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P. caudi/imbatus A. balearicum 800 600 400 2 00 0 0 0.3 0.6 0 9 1.2 1 5 0 1 2 3 4 5 G. saxicola :::::J 0. gomesii 4 00 8 0 0 3 00 6 00 2 0 0 4 00 1 00 200 0 0 0 0 .2 0 .4 0 6 0 8 1 0 0. 1 0. 2 0 .3 0 .4 0 .5 0 6 W e t M a ss ( g ) Figure 31. Regressions of the mass-specific joules e xpended per day (Y, J g wM-1 day-1 ) against wet mass ( X g WM) Equations are reported in Table 16. 93

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Table 17. Ranges of the joules (J indiv-1 day-1 ) and percent of total energy(%) allocated to metabolism growth and excret i on for the four species. Species Total (J) Percent(%) Min Max Min Max P. caudilimbatus Metabolism 23 2663 42 8914 80.8969 91.4993 Growth 2 2960 7 6397 7.1934 16.5773 Excretion 0 0880 3 1981 0 1756 11. 1198 Total 28 7604 50. 1507 NIA A. balearicum Metabolism 30.7224 125. 5718 62 7170 82 7254 Growth 7.1694 73 9759 17 0048 37 2689 Excretion 0 0274 0 8 2 05 1.40770 21.1955 Total 38 7123 198.49 22 NIA G. sa xic ola Metabolism 11. 1069 91. 2124 60 2073 91. 2124 Growth 1.4255 21. 8088 8 3490 39 1864 Excretion 0 1522 3 17066 0 2630 20. 1914 Total 15 7031 62 6377 NIA 0. gomesii Metabolism 32 8646 36 7746 65 3774 90 5921 Growth 1 5580 17 2241 3 8544 34 0849 Excretion 0 2440 2.4493 0 5376 6 0023 Total 38 9914 50. 5327 NIA

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P. caudilimbatus A. ba/earicum 9 2 ., 86 90 8 2 88 ... 7 8 86 r' 74 84 7 0 8 2 66 80 6 2 0 0.3 0.6 0 9 1 2 1 5 0 1 2 3 4 5 G. saxico/a 0. gomesii 9 5 90 90 8 5 y 80 80 7 0 75 .... 7 0 60 6 5 0 0.2 0.4 0 6 0 8 1 0 0.1 0.2 0.3 0.4 0.5 0.6 W e t M ass ( g ) Figure 32. Regressions and plot of the percent of the total energy per day that is allocated to metabo li sm ( Y % day 1 ) against wet mass (X gW M ) 95

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P. c audilim ba tus A ba /ear i cum 17 4 1 1 5 37 13 .. 33 .... 2 9 1 1 25 9 21 7 17 ....-. 0 0.3 0.6 0.9 1 2 1 5 0 1 2 3 4 5 ..--I >. ro "'0 0 ..._, ..c 0 I... G s axicola <.9 0. go m e sii 40 40 .... 3 0 3 0 2 0 2 0 1 0 1 0 0 0 0 0.2 0.4 0.6 0.8 1 0 0.1 0.2 0.3 0.4 0. 5 0.6 W e t M ass ( g ) Figure 33. Regressions of th e p e rce n t of t he total energy r equ i red per day that is a l lo c ated to growth { Y % day-1 ) aga in s t w et m ass ( X g WM) 9 6

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energy per day devoted to growth during the premetamorphic period ranged from 3.85% (0. gomesit) to 39 18% (G sa x icola) (Table 17) The smallest f r action of the energy budget at all sizes in all larvae was the energy lost to excretion ranging from 0 03 J ind -1 day1 (A balearicum) to 3.19 J ind -1 day 1 (P. caudilimbatus) (Table 17) The percent of the total energy lost to exc r etion ranged from a low of 0 55 % in 0 gomesii to 21. 19% in A balearicum (Table 17) with pronounced decreases occurring in larvae l ess than 0 3 g WM for P caudilimbatus G sa x icola, and 0 gomesii and in larvae less than 0 5 g WM for A balearicum (F i gure 34). Discussion Leptocephali use a unique growth strategy that allows them to i ncrease rapidly in size while devoting the majority of their energy not to growth as in most larval fish (Houde and Schekter 1983 Yamashita and Bailey 1989 Keckeis and Schiemer 1992) but to metabolism. The larvae have evolved a means of inexpensively increasing their mass while devoting a l arge portion of their energy to metabolism The incorporation of proteoglycans provides a mechanism for rapid growth in wet mass and serves as a gelatinous skeleton (Hulet 1978 Hascall and Hascall 1981 ). This material prov i des st r ucture for the muscles to work aga i nst in place of an ossified skeleton conserving energy that would potentially be expended in oss i fication It allows for a well developed angu i llifrom locomotory ability and a very large l arval size with no bony skeleton 97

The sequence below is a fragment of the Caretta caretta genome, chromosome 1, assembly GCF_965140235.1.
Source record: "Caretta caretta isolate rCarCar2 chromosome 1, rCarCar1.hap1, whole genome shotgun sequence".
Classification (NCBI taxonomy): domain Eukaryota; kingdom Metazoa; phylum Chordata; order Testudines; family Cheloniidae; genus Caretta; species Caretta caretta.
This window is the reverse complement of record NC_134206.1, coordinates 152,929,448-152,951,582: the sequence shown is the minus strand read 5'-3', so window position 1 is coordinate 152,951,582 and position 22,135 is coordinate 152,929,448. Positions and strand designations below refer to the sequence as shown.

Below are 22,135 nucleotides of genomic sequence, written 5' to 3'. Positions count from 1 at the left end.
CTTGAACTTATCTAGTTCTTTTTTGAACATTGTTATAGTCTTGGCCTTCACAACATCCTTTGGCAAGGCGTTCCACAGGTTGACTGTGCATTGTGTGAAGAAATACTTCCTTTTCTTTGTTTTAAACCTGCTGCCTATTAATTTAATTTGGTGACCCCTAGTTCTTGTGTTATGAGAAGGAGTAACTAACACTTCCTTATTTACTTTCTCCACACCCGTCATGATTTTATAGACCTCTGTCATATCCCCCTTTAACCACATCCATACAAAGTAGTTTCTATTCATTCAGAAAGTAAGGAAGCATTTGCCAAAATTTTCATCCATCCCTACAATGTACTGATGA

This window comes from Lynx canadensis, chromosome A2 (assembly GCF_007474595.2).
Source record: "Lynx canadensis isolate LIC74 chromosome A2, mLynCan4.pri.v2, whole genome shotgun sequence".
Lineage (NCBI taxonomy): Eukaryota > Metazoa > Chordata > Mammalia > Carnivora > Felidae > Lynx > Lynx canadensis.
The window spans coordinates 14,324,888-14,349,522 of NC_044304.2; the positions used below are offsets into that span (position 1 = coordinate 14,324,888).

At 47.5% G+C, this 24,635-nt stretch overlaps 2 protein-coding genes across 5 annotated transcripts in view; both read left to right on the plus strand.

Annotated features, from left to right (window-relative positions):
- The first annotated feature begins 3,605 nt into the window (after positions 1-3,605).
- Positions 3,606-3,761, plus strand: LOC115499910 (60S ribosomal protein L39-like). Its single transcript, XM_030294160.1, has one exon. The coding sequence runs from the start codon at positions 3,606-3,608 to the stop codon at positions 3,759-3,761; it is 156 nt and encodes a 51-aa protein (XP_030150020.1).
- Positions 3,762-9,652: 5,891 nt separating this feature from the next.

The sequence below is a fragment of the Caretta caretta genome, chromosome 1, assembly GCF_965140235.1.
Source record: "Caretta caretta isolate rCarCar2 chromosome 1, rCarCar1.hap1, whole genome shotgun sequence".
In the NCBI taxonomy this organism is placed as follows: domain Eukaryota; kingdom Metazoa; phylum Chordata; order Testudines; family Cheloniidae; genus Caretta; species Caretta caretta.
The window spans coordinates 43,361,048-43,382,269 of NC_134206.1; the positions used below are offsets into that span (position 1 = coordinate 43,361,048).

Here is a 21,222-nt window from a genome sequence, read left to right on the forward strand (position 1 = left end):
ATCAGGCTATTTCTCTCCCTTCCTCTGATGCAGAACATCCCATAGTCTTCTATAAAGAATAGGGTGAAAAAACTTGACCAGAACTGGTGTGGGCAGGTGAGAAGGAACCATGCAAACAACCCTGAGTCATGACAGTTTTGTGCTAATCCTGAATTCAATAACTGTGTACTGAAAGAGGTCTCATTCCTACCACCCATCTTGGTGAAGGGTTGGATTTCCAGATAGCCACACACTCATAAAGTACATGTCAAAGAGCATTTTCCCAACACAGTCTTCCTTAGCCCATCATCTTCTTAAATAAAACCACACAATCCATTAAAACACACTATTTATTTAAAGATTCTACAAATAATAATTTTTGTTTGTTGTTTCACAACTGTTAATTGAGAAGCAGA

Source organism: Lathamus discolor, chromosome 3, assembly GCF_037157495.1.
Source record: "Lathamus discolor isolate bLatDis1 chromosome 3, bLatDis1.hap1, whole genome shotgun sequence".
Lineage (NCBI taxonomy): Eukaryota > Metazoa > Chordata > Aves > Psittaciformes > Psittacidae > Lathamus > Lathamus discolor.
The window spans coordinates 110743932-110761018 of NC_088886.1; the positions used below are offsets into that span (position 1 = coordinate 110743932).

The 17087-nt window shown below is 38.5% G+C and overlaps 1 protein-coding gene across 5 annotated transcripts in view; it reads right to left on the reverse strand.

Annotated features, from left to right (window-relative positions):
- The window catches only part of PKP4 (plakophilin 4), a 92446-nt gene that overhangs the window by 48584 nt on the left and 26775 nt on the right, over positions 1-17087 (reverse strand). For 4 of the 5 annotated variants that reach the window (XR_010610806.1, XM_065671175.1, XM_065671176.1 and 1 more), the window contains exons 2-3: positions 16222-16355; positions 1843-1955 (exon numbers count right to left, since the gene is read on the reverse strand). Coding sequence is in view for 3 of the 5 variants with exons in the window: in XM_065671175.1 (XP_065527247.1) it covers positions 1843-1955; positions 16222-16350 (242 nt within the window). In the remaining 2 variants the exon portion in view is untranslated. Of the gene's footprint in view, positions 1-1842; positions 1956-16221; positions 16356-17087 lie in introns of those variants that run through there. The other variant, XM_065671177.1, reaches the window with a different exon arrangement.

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c 0 12 10 8 6 2 P. caudilimbatus 24 20 16 12 8 4 0 0.3 0.6 0.9 1.2 1 5 G. saxico/a A. balearicum 2.4 0.8 0.4 0 8 6 4 2 0 1 2 3 4 5 0. gomesii 0 0 0 0.2 0.4 0 6 0.8 1 0 0 1 0.2 0 3 0.4 0.5 0.6 Wet Mass (g) Figure 34. Regressions of the predicted percent of the total energy required per day that is allocated to excretion (Y, % day-1 ) against wet mass (X, g WM). 98